Frontier has not been able to independently verify the budget numbers, but striking civil servants, to whom the parallel government had made promises to provide salaries, have complained of a lack of funds.
In an interview with Radio Free Asia on April 19, NUG Defence Minister U Yee Mon said there are between 50,000 and 100,000 PDF members. He also claimed that a total of 259 PDF battalions have been formed, as well as 250 township-based forces and 401 guerrilla forces and that most were in contact with the parallel government.
Contact does not necessarily mean collaboration, however, and many of these armed groups act independently of the NUG and each other.
The NUG defence ministry released a statement on February 16 claiming resistance groups killed more than 9,000 soldiers and police between last June and February 2022. The number of civilians killed by resistance forces, usually for being seen as collaborating with the regime on some level, was not provided. Frontier could not independently verify this number.
According to a six-month report posted by Yee Mon, the NUG defence ministry has received over US$30 million in donations as of March 13, and 85 percent of which was used to buy and produce weapons. Despite these claims, some PDF members have said they have not received much support from the ministry.
In an interview with Frontier on April 19, NUG International Cooperation Minister Dr Sasa said its successes during the past year included ensuring that the SAC is not recognised as Myanmar’s government and cutting its access to finance and weapons.
“We had a huge success on the first point compared to the 1990 palace coup by Than Shwe. The international community then started to recognise the coup government within a few months, but this time because of our combined efforts, we have put a roadblock to the international community; not even [the Association of Southeast Asian Nations], they will not recognise Min Aung Hlaing as the leader of the country,” Sasa said.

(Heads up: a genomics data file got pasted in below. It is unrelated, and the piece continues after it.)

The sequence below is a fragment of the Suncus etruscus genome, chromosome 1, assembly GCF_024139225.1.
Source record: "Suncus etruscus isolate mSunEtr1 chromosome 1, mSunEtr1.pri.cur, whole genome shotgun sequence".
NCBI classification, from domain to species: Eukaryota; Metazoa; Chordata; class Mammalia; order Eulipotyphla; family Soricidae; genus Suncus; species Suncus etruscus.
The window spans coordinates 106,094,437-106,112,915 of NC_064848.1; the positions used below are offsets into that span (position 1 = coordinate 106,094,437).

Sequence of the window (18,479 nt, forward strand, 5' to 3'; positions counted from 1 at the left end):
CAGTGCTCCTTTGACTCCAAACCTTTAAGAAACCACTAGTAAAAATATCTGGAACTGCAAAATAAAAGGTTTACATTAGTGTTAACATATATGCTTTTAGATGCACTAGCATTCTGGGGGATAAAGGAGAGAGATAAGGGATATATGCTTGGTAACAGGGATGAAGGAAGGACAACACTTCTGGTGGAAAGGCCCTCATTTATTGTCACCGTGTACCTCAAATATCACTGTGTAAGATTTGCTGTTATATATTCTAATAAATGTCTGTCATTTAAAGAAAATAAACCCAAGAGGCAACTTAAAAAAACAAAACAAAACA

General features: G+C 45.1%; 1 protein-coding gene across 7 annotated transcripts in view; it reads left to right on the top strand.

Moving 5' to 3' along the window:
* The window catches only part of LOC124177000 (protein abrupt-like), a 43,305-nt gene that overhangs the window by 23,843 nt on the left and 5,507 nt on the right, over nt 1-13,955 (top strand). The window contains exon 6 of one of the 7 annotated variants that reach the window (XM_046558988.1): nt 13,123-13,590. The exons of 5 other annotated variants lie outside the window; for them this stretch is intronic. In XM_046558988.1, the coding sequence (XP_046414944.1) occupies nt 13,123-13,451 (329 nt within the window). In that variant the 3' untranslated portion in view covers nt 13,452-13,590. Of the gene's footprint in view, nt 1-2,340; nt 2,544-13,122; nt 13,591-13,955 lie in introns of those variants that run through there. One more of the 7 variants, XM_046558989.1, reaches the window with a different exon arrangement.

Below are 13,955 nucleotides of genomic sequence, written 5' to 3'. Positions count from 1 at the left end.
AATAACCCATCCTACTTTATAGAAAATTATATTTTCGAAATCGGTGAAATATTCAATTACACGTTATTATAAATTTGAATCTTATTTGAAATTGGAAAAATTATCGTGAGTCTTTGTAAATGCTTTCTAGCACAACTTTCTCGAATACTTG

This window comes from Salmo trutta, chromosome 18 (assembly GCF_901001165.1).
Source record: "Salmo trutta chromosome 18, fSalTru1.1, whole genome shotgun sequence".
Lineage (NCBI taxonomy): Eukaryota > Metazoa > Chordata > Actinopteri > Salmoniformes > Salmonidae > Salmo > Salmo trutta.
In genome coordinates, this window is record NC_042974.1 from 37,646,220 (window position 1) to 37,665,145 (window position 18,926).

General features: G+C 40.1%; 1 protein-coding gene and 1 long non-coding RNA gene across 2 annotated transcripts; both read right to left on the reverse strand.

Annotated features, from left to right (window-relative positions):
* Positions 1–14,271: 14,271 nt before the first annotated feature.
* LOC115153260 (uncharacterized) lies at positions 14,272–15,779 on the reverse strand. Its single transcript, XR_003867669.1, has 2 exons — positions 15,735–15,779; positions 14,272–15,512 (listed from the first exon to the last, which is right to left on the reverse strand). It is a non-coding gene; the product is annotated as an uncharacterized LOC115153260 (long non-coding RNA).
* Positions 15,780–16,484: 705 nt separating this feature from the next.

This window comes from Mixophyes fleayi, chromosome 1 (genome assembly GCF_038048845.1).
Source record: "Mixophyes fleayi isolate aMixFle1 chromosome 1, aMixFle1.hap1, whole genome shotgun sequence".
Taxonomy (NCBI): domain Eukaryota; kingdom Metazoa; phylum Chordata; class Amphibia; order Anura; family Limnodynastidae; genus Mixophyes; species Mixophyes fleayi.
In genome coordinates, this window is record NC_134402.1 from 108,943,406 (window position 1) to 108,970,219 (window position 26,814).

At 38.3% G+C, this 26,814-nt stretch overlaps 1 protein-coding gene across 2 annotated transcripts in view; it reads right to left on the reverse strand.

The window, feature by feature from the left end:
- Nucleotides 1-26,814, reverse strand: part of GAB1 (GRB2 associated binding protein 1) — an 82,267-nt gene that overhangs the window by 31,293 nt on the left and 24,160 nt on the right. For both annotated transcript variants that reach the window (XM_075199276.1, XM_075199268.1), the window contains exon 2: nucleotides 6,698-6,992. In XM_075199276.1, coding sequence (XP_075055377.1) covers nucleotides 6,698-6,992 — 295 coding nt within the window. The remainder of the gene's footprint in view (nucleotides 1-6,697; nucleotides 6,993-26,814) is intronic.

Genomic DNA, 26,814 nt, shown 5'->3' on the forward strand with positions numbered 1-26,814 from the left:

Though the NUG is not recognised on the international stage as Myanmar’s government either, it has had extensive interactions with Western nations and democratic governments in Asia. It also established offices in Japan, South Korea, the United States and the Czech Republic.
Sasa said the NUG has been lobbying the British, French, Norwegian, German, Japanese, Australian and New Zealand governments, and the European Union to recognise the NUG as the legitimate government of Myanmar.
Myanmar’s United Nations ambassador seat has also remained outside of the junta’s grasp. Ambassador U Kyaw Moe Tun declared his loyalty to the overthrown civilian government and has since aligned himself with the NUG, as the junta failed in its efforts to replace him.
On the economic front, the revolutionary movement has been able to hold strong on a general boycott of brands associated with the military within the country, push for stronger and ever expanding sanctions against military-affiliated companies from the international community, and has been able to pressure multiple large corporations to leave Myanmar, including those in telecommunications, oil and gas, and beer.
Additionally, the NUG finance ministry’s guidelines on responsible investment are being closely watched by multinational companies according to business sources in Yangon, though the same sources say that the NUG’s demand that no businesses pay taxes to the SAC is unrealistic. Business owners and their employees face shutdowns, physical attacks, or arrest if they do not pay taxes to the junta.
However, the NUG has been fairly successful in getting companies to be wary of appearing to work with the regime. NUG finance minister U Tin Tun Naing warned foreign chambers of commerce against legitimising the junta after some of their members met junta-appointed investment minister U Aung Naing Oo last September.
“The NUG and associated social punishment still is influential in its pressure on businesses not to meet and gladhand the SAC,” said a local business leader who asked not to be named for their safety.